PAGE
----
No Country for Old Men
Produced and distributed by Miramax Films
Directed and written by Joel and Ethan Coen
It’s not often that an audience gasps at the end of a movie and shouts, “What?” or “You’ve got to be kidding” at the screen. But that’s just what several people did in the theater in which I watched No Country for Old Men. They were not reacting to what had been shown but, rather, to what had been withheld. In adapting Cormac McCarthy’s novel to the screen, filmmakers Joel and Ethan Coen have been almost clinically faithful. They have even adhered to McCarthy’s willful refusal to provide a climax and resolution to his narrative.
The novel examines how blind chance and ineluctable fate intersect, contradictorily enough, in an arbitrary world, and how human beings react when this existential absurdity finally dawns on them. And dawn it does, repeatedly, through the agency of a bone-cold angel of death named Chigurh (Javier Bardem), an implacable force given to demonstrating precisely what it means to live in a meaningless world.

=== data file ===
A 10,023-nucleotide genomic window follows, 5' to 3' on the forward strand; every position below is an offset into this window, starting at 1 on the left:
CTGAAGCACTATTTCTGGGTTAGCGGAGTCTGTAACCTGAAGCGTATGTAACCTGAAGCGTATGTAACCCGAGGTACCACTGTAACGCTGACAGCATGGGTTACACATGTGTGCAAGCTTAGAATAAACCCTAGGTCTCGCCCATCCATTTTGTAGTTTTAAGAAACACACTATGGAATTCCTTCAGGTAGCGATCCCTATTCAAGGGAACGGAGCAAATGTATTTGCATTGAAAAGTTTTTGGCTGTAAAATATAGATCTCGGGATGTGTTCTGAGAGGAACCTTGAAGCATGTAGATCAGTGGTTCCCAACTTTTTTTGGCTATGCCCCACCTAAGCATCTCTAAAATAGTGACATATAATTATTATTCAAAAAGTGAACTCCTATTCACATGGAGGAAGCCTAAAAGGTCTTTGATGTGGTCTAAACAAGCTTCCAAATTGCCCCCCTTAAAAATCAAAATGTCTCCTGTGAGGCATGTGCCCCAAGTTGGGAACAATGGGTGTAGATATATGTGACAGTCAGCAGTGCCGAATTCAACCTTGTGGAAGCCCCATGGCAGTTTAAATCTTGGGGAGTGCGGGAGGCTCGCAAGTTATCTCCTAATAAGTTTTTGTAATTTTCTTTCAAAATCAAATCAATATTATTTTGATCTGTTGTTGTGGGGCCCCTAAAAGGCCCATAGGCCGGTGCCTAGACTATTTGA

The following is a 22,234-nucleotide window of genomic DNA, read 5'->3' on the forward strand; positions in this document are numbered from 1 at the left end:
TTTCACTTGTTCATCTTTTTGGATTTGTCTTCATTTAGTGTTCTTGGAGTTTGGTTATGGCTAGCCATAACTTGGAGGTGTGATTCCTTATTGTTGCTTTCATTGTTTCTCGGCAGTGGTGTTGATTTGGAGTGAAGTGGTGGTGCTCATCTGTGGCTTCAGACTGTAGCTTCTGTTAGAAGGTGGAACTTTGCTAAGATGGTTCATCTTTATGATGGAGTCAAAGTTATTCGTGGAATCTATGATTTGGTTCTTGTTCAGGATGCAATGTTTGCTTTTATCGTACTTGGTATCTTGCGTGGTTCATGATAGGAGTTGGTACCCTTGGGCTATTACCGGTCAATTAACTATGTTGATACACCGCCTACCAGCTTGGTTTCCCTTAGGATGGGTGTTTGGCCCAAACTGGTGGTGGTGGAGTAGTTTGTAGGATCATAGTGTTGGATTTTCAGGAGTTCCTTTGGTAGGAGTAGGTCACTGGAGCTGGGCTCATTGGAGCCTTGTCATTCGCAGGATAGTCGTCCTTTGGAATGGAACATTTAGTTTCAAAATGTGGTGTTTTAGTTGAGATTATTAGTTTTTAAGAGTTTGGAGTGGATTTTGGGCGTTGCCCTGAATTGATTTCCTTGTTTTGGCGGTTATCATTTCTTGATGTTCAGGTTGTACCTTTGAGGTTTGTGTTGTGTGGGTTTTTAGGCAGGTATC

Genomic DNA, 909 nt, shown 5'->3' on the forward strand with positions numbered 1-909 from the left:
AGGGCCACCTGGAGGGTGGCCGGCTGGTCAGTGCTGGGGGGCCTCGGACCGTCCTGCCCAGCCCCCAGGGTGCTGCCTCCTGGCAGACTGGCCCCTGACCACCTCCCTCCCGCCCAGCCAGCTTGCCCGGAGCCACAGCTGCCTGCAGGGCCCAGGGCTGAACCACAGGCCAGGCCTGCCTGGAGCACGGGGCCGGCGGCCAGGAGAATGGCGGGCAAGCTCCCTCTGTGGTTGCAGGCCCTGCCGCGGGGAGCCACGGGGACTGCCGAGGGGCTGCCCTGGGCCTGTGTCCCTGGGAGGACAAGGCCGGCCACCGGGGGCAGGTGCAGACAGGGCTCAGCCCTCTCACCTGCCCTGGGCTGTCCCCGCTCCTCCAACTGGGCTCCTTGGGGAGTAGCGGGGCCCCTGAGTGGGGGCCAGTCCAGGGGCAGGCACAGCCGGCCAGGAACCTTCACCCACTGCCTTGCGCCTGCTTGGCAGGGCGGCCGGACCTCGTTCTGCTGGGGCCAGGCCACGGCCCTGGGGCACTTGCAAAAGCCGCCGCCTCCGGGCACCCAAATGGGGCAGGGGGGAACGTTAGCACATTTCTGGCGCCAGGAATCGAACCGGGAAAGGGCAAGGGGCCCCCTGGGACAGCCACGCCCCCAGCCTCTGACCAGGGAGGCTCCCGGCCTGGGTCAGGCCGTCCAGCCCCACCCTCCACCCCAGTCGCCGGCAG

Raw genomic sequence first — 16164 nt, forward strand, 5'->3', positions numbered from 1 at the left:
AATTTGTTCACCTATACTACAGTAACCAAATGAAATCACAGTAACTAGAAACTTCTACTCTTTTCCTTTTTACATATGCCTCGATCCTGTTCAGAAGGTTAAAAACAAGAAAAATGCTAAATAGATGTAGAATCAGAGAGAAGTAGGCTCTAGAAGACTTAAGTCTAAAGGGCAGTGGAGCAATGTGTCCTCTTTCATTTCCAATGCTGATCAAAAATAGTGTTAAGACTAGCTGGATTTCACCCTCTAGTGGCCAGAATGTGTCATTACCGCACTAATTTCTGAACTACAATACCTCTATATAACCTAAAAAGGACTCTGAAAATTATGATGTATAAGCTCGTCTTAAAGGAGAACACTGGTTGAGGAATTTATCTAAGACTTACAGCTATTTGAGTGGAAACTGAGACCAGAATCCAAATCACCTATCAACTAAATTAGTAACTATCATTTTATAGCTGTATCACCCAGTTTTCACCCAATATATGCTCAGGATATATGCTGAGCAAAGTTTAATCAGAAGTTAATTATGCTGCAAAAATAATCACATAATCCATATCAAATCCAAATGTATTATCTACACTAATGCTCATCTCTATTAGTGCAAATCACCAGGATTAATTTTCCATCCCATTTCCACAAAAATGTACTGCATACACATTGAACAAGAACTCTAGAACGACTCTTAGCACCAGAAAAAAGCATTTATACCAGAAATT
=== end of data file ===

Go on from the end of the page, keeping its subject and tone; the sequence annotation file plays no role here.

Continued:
Chigurh is a killer who enjoys giving his prey the opportunity to gamble at the edge of their mortality. Once he has them cornered, he flips a coin and asks them to call the toss. Should they win, the unspoken prize will be their lives. When...